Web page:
Mark Rober, who we last saw engineering a dart board that guaranteed a bullseye with every throw, has just built what every car-loving kid always dreamed of: an epic Hot Wheels track that has tiny vehicles racing between floors, through swimming pools, and jumping over giant explosions.
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Video: A night at a local pub isn't complete without a few rounds of darts, but as your blood-alcohol level rises, your ability to hit the bullseye greatly diminishes. Unless you're playing with Mark Rober's motion-tracking dart board that automatically repositions itself so you're guaranteed to hit the bullseye every time.
Video: Would you sink or float if you were tossed into a gigantic vat of squishy gelatinous spheres? Mark Rober, one of the Backyard Scientists, decided the only way to definitively answer the question that few have ever asked was to fill an entire pool with 25 million of the tiny spheres, and dive in.
If you've ever driven a car that's parked outside in winter, you'll know it's frigid as hell inside your car and the windshield can be totally opaque from all the foggy arse frost. Not cool. How do you get rid of it? Hit the defrost button right? That's not all. The always inquisitive Mark Rober tested out every combination on how to defrost your windshield and came up with a way that is twice as fast as other methods. That means you'll get a clear windshield in half the time.
Every child and every adult who wants to be a child again loves a good Nerf gun. They're fun to shoot, whether you're playing in your yard or across cubicles, and they're fun to be shot at with, because Nerf guns are mostly harmless. Well, the game done changed. Mark Rober has invented the world's biggest Nerf gun and it is beyond awesomely badass while being totally hilarious.
Video: YouTube scientist Mark Rober and molten metal obsessive BackyardScientist teamed up to answer a simple question: is a grenade deadlier on land or under water? But in order to answer that, we need to understand exactly what a grenade does.
After watching this video I feel like the best microwave I've ever used sucked very badly. What you see here is a concept for the Heat Map Microwave, which would have a built-in IR camera on top and a screen on the front, effectively allowing you to see exactly when your food has been heated all the way through. Get this thing in my kitchen right now.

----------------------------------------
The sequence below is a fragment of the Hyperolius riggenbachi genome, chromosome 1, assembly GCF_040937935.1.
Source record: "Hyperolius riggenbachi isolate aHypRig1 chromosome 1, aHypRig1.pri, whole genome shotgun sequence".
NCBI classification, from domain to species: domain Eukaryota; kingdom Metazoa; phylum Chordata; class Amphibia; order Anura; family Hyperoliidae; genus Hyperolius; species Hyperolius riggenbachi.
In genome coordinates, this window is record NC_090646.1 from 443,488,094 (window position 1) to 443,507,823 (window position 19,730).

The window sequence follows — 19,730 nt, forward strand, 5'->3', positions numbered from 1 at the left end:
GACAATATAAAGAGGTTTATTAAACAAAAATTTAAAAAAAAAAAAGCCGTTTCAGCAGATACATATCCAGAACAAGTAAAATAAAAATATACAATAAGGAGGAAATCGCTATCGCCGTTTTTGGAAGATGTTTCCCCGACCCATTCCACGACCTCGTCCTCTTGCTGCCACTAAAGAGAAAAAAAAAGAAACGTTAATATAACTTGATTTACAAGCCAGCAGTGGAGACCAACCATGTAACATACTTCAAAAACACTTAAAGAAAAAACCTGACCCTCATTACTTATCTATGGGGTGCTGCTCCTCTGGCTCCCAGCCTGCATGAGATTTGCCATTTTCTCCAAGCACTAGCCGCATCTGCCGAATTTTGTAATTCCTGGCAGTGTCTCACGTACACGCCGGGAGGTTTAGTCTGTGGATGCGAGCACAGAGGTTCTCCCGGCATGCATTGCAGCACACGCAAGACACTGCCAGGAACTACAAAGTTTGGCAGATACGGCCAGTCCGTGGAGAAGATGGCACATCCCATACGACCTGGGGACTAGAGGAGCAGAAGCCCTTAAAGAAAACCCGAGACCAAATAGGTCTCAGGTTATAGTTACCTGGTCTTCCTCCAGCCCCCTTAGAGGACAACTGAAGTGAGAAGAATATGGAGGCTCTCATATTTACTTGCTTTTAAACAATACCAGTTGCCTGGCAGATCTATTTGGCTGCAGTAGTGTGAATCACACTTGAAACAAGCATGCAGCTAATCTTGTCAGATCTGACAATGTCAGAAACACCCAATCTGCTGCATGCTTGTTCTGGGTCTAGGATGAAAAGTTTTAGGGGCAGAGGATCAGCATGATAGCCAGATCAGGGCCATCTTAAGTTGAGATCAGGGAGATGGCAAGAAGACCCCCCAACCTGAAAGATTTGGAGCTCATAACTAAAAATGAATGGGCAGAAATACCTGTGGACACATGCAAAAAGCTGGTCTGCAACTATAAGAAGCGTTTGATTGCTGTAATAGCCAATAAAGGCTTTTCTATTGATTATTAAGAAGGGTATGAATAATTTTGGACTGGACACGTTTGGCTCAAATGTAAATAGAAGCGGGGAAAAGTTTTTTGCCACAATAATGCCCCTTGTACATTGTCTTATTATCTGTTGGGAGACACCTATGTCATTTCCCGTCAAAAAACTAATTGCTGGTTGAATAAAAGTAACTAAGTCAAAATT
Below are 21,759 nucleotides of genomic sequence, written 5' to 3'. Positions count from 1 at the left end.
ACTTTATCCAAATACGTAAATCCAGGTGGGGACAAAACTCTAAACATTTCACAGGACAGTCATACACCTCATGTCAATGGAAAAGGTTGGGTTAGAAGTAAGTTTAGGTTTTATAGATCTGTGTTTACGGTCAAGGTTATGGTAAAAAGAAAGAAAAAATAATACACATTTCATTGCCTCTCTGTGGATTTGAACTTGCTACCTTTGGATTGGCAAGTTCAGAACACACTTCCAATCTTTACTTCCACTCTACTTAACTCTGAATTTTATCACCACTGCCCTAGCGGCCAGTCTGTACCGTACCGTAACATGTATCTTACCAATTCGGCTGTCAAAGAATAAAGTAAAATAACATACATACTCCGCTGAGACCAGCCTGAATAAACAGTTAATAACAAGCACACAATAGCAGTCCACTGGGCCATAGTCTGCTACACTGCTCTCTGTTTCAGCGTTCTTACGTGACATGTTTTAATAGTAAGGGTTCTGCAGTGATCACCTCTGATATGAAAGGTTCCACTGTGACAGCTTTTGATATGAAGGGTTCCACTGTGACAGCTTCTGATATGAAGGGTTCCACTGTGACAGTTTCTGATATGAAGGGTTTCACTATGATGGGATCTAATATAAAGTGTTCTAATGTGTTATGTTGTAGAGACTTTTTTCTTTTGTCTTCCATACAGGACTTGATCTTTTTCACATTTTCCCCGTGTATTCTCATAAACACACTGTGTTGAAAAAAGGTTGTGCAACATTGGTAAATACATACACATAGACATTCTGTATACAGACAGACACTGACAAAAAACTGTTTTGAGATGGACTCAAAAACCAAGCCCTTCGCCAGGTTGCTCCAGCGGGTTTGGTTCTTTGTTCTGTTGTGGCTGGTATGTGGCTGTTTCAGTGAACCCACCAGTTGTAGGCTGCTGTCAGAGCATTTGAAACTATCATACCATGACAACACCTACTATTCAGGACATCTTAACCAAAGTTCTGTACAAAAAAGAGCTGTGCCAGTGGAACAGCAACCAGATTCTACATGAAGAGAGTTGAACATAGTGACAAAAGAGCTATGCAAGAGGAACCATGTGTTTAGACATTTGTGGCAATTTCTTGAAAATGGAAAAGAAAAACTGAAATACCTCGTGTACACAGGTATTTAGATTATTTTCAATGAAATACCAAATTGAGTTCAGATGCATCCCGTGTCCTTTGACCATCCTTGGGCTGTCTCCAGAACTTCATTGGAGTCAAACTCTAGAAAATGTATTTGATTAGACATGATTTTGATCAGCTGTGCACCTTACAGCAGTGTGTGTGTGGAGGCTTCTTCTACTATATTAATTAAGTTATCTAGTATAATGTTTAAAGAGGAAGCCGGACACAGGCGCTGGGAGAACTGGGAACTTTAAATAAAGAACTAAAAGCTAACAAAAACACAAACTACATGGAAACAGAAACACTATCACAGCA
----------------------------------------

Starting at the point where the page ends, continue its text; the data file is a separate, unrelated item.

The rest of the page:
Proving that sometimes all it takes is a popular YouTube video to kickstart a successful business, Mark Rober, the guy who made the gaping hole in your gut costume using two iPads a few years ago, is back with even more easy but impressive costume ideas. And that includes a line of Halloween masks that come to life with nothing but a smartphone running a free app.
Thermal cameras were once expensive and bulky hunks of equipment that very few people could get their hands on. No longer. With FLIR's new iPhone case thermal imaging cameras are now both affordable and incredibly discreet, which means that evil-doers can use it to see the thermal signature your fingers leave on a keypad and steal your ATM PIN. Here's a very simple way to thwart that.
Back in May, our friend and ex-NASA JPL engineer Mark Rober, figured out a way to shoot "bullet time" videos on the cheap, with a ceiling fan, a pair of torches and a GoPro. Pretty damn creative, but the rig had its limitations. So Mark set out to find a way to create a similar setup, this time using a high-end Phantom camera. Thank goodness.
ago, NASA engineer Mark Rober blew YouTube's mind with a video of his Halloween costume: a hole in his chest. Or at least it looked like a hole in his chest. In fact, it was an optical illusion made possible by two iPads, a little duct tape and a lot of ingenuity. Well, you won't believe what he's been up to since then.